It’s a common phenomenon in speaking a foreign language to come across words that resemble words in your native language and assume that they share the same meaning. When this strategy works, these words are called “cognates,” and (as long as you pronounce them correctly) your seemingly advanced vocabulary will impress everyone.

When these words don’t actually match up, they’re called “false friends” and will often catch you off guard. For example, imagine that someone asks you about your “Fahrt” when you’ve just arrived and are meeting them for the first time. Don’t be tempted to give them details about your bodily functions; they just want to know about your “journey.” If they next tell you that you’re welcome to their “Klosett,” don’t help yourselves to a new outfit, because they’re just offering you to use their bathroom (like “water closet”).

Using cognates is a bit of a gamble, but it’s usually worth the risk. However, knowing the cognate is not the only necessary step. Using the word understandably in conversation requires that you forget everything you know about how to pronounce it in English and pretend that it’s a brand-new German word you’re coming across for the first time.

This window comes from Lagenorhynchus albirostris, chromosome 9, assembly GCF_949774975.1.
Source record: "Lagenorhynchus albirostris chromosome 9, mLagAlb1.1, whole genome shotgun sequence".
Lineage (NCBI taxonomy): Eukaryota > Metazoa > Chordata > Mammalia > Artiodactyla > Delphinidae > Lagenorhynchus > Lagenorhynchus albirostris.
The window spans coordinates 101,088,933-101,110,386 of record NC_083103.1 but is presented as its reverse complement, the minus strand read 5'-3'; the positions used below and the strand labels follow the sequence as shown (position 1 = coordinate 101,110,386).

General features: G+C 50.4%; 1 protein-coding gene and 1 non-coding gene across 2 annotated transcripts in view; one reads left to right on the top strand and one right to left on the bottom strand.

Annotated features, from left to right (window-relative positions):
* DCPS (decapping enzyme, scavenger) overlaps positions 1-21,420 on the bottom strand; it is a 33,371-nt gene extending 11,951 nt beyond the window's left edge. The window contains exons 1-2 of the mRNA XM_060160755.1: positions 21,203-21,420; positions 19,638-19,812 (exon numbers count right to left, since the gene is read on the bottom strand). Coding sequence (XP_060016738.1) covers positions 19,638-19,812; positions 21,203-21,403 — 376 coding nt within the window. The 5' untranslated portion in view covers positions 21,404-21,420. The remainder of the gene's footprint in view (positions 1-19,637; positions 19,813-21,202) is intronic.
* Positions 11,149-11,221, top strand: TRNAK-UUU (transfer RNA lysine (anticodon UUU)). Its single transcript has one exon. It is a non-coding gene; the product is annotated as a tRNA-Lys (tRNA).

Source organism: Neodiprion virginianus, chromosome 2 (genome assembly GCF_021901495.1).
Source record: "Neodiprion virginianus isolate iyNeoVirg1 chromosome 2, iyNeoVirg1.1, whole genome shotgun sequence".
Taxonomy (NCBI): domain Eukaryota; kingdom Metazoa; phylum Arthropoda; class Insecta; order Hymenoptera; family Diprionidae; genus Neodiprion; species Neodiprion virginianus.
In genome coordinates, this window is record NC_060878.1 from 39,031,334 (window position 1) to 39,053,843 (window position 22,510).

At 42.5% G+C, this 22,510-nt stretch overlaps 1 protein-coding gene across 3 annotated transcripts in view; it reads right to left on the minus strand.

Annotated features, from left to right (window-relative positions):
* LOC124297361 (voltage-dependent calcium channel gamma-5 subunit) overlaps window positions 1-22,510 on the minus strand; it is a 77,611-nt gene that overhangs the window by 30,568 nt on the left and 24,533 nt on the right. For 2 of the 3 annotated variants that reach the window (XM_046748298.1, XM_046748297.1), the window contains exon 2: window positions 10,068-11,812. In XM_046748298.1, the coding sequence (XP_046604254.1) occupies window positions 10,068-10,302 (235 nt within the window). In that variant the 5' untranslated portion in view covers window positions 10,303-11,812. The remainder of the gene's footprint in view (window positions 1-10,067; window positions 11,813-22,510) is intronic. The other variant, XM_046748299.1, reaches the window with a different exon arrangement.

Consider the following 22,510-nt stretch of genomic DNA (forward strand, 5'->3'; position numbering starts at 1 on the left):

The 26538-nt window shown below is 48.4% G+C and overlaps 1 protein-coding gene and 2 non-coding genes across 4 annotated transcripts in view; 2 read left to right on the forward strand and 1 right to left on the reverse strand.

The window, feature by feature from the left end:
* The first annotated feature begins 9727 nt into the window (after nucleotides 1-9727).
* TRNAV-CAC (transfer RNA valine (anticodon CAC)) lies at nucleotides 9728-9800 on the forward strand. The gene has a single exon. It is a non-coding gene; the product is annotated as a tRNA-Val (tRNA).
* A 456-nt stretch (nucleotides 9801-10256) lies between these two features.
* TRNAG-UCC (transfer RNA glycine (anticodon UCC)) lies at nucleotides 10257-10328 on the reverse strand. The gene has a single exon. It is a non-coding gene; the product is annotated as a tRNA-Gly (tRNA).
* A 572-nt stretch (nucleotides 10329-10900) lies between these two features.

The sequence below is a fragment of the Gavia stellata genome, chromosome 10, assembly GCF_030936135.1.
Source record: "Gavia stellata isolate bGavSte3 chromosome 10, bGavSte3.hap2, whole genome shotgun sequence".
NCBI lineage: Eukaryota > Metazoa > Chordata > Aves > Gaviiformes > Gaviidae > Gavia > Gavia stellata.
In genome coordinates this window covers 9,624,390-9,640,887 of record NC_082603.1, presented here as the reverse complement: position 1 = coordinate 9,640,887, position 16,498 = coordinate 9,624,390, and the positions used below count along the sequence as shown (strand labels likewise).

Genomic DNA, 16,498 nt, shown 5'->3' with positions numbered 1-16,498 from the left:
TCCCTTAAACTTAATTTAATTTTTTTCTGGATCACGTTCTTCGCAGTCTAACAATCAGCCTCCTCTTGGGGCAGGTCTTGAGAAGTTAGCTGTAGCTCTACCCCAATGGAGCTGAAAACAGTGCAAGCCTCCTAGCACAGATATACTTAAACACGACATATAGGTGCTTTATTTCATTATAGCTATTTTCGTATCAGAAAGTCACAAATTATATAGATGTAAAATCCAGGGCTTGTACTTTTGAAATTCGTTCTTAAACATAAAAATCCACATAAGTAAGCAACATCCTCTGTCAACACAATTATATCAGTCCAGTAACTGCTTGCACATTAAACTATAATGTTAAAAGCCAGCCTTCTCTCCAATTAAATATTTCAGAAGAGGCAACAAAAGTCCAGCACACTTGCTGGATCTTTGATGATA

Approach these words with no preconceived pronunciation notions, and you’ll have a chance at incorporating them into your sentence flawlessly. Many German words are spelled the same and mean the same thing (hooray for “true friends!”), but are pronounced differently. So, it’s like getting a word for only 1/3 of the price.

Here are a few examples of words that English native speakers often forget to pronounce in a German style. Try pronouncing them using what you’ve learned so far in this German pronunciation guide about how letters behave before you listen to the audio!


Sign up for Lingvist’s German course today to build pronunciation practice into your daily routine on the go or at home!